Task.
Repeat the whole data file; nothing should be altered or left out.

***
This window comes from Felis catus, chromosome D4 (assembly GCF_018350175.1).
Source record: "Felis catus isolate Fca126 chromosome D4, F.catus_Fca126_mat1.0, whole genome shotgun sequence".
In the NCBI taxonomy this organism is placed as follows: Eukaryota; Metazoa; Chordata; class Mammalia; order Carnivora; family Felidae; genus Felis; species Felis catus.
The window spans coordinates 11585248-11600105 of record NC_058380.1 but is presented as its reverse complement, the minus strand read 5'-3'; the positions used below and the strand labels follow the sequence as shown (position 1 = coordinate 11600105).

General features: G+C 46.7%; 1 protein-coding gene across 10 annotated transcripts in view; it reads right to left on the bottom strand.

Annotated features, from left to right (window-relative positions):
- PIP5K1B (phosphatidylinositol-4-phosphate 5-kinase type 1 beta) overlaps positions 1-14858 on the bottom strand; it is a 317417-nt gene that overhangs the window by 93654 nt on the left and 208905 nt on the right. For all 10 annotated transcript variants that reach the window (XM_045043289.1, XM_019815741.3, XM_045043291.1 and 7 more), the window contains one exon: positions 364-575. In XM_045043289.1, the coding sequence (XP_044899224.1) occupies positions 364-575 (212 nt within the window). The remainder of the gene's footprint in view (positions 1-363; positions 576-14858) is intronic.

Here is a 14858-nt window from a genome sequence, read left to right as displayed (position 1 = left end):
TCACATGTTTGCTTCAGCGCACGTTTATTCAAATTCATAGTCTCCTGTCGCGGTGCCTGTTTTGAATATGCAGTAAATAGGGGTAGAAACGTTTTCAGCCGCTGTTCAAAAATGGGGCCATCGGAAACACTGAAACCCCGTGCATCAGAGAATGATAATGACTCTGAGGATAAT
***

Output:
This window comes from Felis catus, chromosome D4 (assembly GCF_018350175.1).
Source record: "Felis catus isolate Fca126 chromosome D4, F.catus_Fca126_mat1.0, whole genome shotgun sequence".
In the NCBI taxonomy this organism is placed as follows: Eukaryota; Metazoa; Chordata; class Mammalia; order Carnivora; family Felidae; genus Felis; species Felis catus.
The window spans coordinates 11585248-11600105 of record NC_058380.1 but is presented as its reverse complement, the minus strand read 5'-3'; the positions used below and the strand labels follow the sequence as shown (position 1 = coordinate 11600105).

General features: G+C 46.7%; 1 protein-coding gene across 10 annotated transcripts in view; it reads right to left on the bottom strand.

Annotated features, from left to right (window-relative positions):
- PIP5K1B (phosphatidylinositol-4-phosphate 5-kinase type 1 beta) overlaps positions 1-14858 on the bottom strand; it is a 317417-nt gene that overhangs the window by 93654 nt on the left and 208905 nt on the right. For all 10 annotated transcript variants that reach the window (XM_045043289.1, XM_019815741.3, XM_045043291.1 and 7 more), the window contains one exon: positions 364-575. In XM_045043289.1, the coding sequence (XP_044899224.1) occupies positions 364-575 (212 nt within the window). The remainder of the gene's footprint in view (positions 1-363; positions 576-14858) is intronic.

Here is a 14858-nt window from a genome sequence, read left to right as displayed (position 1 = left end):
TCACATGTTTGCTTCAGCGCACGTTTATTCAAATTCATAGTCTCCTGTCGCGGTGCCTGTTTTGAATATGCAGTAAATAGGGGTAGAAACGTTTTCAGCCGCTGTTCAAAAATGGGGCCATCGGAAACACTGAAACCCCGTGCATCAGAGAATGATAATGACTCTGAGGATAAT